GRAND COUNTY, Colo. (CBS4) – In the Colorado Mountains, there is a camp where for one week, kids with a rare disease can get away and just be kids. It’s called Camp Spirit and it’s for people suffering with Epidermolysis Bullosa, or EB, a rare skin disease.
READ MORE: COVID In Colorado: State Health Experts Using Wastewater To Detect Omicron Variant
It’s been called the worst disease you’ve never heard of.
“They generate these sores due to basically the fragility of their skin. It creates blisters, large sores that are chronic and they don’t really have the capability of closing them. Most of the time they’re wrapped head to toe,” said volunteer camp counselor Jon Leines.
Kids come to Camp Spirit from all over the country and not one of them pays a dime. The Colorado Winter Adventure Camp is for children with one of the most severe forms of EB, Recessive Dystrophic. It was started in 2008 for children ages 9-18 to give them the opportunity to enjoy winter activities in a safe environment.
It is located in Granby at the YMCA of the Rockies/Snow Mountain Ranch.
Henry DeAngelis is 18 years old and from Des Moines, Iowa. He’s been coming to Camp Spirit for several years.
“It’s the best week of every year. We get to do all sorts of amazing activities, it’s really empowering,” he told CBS4’s Dominic Garcia.READ MORE: 'We're Hoping For Snow': Unseasonable Warmth Means Some Colorado Businesses Are Still In Summer Mode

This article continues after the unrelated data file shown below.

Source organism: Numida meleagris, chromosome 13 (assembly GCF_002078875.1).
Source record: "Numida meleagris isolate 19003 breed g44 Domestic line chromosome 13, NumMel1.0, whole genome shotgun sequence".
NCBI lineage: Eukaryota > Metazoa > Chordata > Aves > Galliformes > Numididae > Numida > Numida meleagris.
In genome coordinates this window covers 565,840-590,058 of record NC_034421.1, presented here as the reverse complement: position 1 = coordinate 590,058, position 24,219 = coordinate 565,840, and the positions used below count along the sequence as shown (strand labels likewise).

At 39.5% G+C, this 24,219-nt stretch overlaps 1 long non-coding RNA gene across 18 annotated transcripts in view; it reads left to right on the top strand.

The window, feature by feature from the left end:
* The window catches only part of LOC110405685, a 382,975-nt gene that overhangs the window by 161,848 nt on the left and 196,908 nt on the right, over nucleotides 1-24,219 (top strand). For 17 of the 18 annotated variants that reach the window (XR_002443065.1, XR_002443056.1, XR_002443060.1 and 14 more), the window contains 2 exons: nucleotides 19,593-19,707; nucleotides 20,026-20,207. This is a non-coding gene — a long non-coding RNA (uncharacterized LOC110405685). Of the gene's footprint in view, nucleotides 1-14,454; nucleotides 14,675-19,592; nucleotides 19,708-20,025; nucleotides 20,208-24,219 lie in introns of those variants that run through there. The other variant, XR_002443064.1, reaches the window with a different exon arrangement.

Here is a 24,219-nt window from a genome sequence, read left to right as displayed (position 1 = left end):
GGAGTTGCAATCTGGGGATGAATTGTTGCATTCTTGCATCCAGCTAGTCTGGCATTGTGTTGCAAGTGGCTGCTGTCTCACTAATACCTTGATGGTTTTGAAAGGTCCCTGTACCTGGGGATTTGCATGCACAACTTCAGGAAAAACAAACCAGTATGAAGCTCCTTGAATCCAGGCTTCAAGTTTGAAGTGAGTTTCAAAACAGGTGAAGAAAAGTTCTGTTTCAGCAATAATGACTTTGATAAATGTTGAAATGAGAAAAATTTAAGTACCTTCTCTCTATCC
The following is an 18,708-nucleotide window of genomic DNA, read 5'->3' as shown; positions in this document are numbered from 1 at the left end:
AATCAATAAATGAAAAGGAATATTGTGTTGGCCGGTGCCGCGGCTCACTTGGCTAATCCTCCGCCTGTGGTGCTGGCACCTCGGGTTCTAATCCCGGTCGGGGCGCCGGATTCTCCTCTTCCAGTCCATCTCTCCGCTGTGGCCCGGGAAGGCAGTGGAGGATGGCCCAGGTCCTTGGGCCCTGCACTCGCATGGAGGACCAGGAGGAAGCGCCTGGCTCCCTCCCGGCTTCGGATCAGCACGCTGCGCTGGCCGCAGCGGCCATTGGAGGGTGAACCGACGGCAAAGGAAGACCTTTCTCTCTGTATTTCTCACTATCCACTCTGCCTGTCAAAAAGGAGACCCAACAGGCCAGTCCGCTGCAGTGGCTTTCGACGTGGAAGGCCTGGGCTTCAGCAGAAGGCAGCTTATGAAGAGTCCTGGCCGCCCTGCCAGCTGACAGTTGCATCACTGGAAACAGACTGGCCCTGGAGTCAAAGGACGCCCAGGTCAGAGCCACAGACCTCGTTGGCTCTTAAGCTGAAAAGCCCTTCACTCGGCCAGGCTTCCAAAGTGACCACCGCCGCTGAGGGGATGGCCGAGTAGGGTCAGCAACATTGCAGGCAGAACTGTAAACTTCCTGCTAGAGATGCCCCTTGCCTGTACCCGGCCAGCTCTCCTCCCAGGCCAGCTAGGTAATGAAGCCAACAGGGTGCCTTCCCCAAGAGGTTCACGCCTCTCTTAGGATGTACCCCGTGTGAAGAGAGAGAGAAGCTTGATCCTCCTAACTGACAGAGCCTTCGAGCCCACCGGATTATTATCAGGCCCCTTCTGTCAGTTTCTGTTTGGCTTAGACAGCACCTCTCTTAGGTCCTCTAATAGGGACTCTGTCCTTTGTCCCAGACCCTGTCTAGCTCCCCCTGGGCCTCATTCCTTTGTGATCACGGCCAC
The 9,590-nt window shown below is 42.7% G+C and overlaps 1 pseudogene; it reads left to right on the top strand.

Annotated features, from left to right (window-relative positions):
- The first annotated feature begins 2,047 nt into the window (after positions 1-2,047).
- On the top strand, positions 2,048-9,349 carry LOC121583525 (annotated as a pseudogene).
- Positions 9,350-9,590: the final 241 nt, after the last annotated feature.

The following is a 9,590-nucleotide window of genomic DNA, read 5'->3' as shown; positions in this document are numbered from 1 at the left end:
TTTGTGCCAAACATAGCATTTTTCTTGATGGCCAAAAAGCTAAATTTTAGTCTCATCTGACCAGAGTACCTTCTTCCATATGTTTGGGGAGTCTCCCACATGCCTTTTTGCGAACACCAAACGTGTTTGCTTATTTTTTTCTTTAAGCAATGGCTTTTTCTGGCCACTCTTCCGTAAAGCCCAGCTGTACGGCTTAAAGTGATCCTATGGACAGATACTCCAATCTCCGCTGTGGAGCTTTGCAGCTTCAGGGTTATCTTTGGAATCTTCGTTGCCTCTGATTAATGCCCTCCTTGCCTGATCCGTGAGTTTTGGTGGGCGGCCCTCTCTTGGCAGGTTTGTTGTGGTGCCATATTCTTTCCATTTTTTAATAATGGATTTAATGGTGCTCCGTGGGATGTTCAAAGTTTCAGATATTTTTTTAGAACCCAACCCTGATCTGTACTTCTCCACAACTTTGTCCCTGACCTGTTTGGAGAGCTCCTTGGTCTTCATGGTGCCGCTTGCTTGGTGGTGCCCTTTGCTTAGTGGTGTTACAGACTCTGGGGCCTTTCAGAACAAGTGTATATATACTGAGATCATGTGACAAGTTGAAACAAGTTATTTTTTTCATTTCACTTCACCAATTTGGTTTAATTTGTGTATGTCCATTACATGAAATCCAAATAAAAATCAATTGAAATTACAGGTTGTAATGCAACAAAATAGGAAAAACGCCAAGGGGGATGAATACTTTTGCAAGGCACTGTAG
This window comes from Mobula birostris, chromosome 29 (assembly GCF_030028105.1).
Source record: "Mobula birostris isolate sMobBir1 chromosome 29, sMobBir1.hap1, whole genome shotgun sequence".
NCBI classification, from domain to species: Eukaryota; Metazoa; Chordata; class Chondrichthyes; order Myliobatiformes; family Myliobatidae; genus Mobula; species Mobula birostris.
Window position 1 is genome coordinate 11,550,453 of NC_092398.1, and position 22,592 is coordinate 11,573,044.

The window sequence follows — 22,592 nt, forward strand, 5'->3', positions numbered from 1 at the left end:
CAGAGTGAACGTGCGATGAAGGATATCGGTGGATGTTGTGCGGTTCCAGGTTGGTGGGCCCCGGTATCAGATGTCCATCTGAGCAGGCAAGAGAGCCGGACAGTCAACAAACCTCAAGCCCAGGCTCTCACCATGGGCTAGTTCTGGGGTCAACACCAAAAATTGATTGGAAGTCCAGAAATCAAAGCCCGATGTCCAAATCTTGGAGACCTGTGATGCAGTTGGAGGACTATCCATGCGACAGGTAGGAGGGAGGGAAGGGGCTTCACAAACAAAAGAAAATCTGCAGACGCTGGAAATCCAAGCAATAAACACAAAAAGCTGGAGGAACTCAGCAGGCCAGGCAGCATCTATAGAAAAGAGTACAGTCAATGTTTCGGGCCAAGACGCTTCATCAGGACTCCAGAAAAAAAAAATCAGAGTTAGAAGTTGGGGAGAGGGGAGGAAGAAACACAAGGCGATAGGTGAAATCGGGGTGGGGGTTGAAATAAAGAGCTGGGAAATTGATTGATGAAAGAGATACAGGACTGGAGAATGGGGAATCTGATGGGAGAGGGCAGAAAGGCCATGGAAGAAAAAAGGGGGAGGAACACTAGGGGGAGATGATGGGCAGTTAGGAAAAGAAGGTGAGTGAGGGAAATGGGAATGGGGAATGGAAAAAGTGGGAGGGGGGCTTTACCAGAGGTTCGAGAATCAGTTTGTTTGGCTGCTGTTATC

On Sunday campers were taken out to Dog Sled Rides of Winter Park, safely strapped in, and taken on 45 minutes rides.
“I’m super excited because dog sledding is my favorite,” said 11-year-old camper Ella Murray.
Campers and counselors we spoke to said the camp not only gives kids suffering with EB a week to remember, but allows them to build friendships that last forever.
“They have this sense of resilience and strength and you get this perspective that impacts you immediately. That’s the cool part of this camp, you lose that fear. They’re strong, they’re stronger than any of us. They take this head on and they accept what they have but it’s not who they are,” said camp counselor Jon Leines.
We asked Henry DeAngelis what gives him the courage to keep going, his answer was a message for everyone.
“It’s a hard life, but it’s still a life. Just the fact we’re here, the fact we’re alive, the fact we have friends and family and have amazing experiences like this is worth all the pain and suffering we have to go through”.MORE NEWS: Helicopter Helps Repair Damaged I-70 Through Glenwood Canyon